SINGAPORE: Chicago wheat futures were largely unchanged on Friday, but the market was poised for its biggest weekly decline in nearly three months on outlook for a record Australian crop.
Soybeans gained ground, while corn was almost flat.
The most-active wheat contract on the Chicago Board Of Trade (CBOT) is down almost 3% this week, the biggest weekly fall since week ending Sept. 10. The market was trading unchanged at $8.15 a bushel as of 0424 GMT.
Soybeans are down 0.2% for the week and corn has lost nearly 2% this week.
Wheat prices have soared in recent weeks, as the possibility of more Russian export restrictions and the risk of rain damage to Australia’s crop fanned fears of tight milling wheat supplies.
However, global supply worries have eased in recent days on signs of a stabilising US crop, and Australia’s chief commodity forecaster, ABARES, revising its official estimate for the 2021/22 crop to a record 34.4 million tonnes.
Saudi Arabia said it was seeking 535,000 tonnes of wheat in a tender, after Egypt on Monday bought 600,000 tonnes in its biggest purchase in years. Tunisia and Jordan also made purchases.
EU wheat consolidates after slide with virus, Australia crop in focus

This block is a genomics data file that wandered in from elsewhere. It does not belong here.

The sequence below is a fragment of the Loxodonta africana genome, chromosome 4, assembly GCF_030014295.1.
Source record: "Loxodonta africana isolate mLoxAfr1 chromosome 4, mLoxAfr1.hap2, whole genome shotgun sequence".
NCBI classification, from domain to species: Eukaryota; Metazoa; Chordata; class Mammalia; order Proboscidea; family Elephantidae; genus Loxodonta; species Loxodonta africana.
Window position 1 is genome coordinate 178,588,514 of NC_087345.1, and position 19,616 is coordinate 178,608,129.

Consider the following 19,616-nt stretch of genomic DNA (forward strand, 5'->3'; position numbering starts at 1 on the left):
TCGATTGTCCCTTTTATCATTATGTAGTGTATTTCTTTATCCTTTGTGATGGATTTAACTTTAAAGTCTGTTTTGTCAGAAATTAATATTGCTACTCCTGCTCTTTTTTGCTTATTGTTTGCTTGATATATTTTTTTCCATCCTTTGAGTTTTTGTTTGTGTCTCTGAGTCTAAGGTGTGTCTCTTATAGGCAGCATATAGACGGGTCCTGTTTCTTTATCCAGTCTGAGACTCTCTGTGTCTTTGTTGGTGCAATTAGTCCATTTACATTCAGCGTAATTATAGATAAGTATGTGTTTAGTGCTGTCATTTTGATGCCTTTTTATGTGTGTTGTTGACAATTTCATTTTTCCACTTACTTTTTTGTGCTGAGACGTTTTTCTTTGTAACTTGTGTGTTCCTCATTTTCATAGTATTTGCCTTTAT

In the soybean market, Chinese importers bought 130,000 tonnes of US beans, the US Department of Agriculture said, confirming deals reported by Reuters on Wednesday. Exporters struck deals to sell another 164,100 tonnes of US soy to undisclosed buyers, the agency said.
However, China’s soybean imports from the United States in 2021/22 are expected to fall sharply from last season after loading delays following Hurricane Ida.
An early 2022 Brazil soy crop also shortened the US export window to China, the world’s top soybean buyer.
Argentine farmers will plant an estimated 7.3 million hectares of corn in the 2021/22 season, the Buenos Aires grains exchange said on Thursday, hiking its forecast from a previous estimate of 7.1 million hectares.
Commodity funds were net buyers of CBOT wheat, corn, soybean and soyoil futures contracts on Thursday, traders said. Funds were estimated to be net even of soymeal futures.